Materials and Methods Top


Inclusion criteria

Patients requiring oral prophylaxis and restorative treatment.

Exclusion criteria

Patients who had consumed antibiotics in past month before the onset of the study. Patient with systemic diseases.

Saliva sample collection

Twelve patients were selected to participate in this "in vitro" experimental study. Saliva samples were collected from all 12 subjects in dry plastic vials by spitting. Each salivary sample was divided into three groups, case control, positive control and negative control (total samples 36).

Garlic extract preparation

Fresh garlic cloves were washed, peeled and cut into pieces and grinded in grinder then it was added to 95% ethanol. After adding into ethanol, it kept into rotary shaker for 24 h so that all contents of garlic mix into ethanol after that it kept into a rotary evaporator for evaporation of all the ethanol. After evaporation garlic extract was collected then 5 mg this garlic extract was added into 100 ml of saline to make 5% w/v concentration of garlic extract. This method of preparation of the extract is known as hydro-alcoholic extraction method that was also used in the study done by Borhan-Mojabi et al. [8] This 5% of garlic extract was used in the present study [Figure 1]a and b.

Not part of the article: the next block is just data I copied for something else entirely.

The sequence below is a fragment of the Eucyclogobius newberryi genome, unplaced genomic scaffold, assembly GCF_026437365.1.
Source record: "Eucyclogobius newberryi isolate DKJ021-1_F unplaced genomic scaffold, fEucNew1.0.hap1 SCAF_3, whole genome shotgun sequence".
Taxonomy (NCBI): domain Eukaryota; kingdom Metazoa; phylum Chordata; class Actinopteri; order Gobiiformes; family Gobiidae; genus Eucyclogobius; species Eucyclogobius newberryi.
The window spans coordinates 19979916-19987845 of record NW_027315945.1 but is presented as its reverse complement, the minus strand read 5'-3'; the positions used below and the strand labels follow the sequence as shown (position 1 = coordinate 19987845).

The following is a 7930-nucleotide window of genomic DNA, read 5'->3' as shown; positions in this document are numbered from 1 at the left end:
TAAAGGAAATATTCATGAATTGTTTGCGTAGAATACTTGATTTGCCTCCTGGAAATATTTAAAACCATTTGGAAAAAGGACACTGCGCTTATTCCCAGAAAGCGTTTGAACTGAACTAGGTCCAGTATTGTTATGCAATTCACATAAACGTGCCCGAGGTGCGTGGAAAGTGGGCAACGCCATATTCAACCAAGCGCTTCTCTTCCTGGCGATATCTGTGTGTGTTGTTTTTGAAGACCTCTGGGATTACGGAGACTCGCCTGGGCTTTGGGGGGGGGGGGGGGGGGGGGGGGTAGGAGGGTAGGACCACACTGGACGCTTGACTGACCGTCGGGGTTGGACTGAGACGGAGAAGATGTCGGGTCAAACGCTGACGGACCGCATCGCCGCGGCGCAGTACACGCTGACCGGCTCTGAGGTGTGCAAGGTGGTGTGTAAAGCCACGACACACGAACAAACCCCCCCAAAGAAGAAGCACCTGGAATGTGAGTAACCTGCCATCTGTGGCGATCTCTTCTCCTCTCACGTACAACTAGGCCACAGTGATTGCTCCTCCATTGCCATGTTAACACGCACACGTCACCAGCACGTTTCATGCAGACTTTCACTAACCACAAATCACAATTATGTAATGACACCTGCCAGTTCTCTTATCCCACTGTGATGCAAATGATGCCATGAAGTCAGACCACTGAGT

Figure 1: (a) Raw garlic extract. (b) Filter sterilized aqueous extract of garlic. (c) Agar plates

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Method

A volume of 1 ml of each of the salivary sample was added to 1 ml of (5%) garlic hydro-alcoholic extract (case control), 1 ml of (0.12%) CHX (positive control), and 1 ml of normal saline (negative control). They were transferred to the culture medium of Trypticase Soy Agar for 30 s. Agar plates were incubated at 37°C for 24 h to allow for microbial growth [Figure 1]c. Microbial colonies were counted by independent interpreter to evaluate the result.

Statistical analysis

Data were evaluated between the groups by one-way ANOVA test. P < 0.001 was considered as statistically significant [Table 1] and [Table 2].
Table 1: Comparison of the colony count using one-way ANOVA


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Table 2: Multiple comparison between groups